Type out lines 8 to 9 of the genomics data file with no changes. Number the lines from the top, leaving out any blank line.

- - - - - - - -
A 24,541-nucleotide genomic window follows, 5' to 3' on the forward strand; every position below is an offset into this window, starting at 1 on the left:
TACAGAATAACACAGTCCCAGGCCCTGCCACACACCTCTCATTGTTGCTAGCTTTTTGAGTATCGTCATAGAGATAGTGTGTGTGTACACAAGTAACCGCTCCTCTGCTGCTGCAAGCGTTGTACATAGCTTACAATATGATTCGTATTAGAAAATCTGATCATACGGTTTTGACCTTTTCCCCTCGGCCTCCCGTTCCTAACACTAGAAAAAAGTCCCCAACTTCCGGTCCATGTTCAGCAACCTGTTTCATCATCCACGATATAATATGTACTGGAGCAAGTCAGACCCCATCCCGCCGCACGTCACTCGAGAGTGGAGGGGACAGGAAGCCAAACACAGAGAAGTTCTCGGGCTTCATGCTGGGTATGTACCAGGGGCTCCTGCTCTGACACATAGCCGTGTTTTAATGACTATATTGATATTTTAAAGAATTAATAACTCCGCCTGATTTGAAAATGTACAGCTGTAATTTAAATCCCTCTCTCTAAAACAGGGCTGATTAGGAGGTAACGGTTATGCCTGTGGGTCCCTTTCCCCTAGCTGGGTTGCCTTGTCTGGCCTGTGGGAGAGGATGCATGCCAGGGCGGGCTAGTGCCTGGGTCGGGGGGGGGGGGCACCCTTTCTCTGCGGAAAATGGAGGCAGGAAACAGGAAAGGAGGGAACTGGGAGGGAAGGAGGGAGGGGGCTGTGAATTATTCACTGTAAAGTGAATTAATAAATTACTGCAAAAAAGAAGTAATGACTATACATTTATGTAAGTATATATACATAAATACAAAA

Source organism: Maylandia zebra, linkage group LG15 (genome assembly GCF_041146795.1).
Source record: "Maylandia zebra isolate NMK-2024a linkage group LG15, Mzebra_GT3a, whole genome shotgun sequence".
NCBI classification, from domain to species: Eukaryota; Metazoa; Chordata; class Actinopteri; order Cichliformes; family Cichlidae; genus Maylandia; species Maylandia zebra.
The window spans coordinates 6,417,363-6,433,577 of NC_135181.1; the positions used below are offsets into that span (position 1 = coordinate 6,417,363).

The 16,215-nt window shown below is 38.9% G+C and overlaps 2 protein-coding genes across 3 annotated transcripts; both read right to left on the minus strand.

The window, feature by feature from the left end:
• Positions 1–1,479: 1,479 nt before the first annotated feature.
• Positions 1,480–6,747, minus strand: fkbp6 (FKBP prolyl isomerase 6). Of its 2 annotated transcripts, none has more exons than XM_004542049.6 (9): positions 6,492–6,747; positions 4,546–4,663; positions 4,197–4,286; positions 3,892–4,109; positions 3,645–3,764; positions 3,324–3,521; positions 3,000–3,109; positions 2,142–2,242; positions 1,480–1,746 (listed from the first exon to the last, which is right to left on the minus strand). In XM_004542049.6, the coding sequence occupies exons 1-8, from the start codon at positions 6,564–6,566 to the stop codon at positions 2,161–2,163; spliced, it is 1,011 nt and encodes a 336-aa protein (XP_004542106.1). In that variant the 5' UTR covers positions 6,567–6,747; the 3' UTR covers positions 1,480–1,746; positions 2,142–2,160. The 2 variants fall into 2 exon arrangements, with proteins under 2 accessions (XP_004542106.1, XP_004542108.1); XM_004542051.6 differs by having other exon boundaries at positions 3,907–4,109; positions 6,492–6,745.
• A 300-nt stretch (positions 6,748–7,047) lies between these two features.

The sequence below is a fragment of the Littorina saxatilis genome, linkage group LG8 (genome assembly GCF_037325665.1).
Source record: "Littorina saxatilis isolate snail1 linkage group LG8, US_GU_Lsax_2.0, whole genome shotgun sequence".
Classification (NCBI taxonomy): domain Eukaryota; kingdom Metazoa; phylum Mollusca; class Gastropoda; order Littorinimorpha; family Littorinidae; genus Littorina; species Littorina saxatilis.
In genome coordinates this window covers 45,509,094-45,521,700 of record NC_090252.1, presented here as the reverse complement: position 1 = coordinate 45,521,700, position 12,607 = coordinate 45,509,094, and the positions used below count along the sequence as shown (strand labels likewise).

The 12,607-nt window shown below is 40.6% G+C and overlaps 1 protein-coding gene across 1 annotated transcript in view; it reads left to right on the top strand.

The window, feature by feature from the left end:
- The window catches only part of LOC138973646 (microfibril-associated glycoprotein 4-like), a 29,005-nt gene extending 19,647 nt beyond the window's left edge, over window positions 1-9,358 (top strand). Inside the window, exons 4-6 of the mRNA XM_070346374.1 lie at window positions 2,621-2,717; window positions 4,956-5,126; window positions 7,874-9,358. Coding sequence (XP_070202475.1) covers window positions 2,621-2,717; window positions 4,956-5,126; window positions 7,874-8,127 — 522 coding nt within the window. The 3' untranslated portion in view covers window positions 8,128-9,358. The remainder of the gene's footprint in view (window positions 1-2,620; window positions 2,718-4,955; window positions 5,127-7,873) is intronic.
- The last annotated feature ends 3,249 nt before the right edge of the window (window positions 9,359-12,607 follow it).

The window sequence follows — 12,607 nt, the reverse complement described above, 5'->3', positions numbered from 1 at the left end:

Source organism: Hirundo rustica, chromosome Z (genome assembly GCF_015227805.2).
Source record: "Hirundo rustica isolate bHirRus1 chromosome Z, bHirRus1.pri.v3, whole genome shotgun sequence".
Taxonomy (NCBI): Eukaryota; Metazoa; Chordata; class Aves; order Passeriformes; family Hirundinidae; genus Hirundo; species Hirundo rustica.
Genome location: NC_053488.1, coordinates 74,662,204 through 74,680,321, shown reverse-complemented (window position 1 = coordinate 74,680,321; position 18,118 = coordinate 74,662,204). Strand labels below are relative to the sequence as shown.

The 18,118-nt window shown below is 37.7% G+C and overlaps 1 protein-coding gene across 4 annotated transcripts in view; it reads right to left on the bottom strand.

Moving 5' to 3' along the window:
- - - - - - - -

The window, feature by feature from the left end:
• Positions 1–1,479: 1,479 nt before the first annotated feature.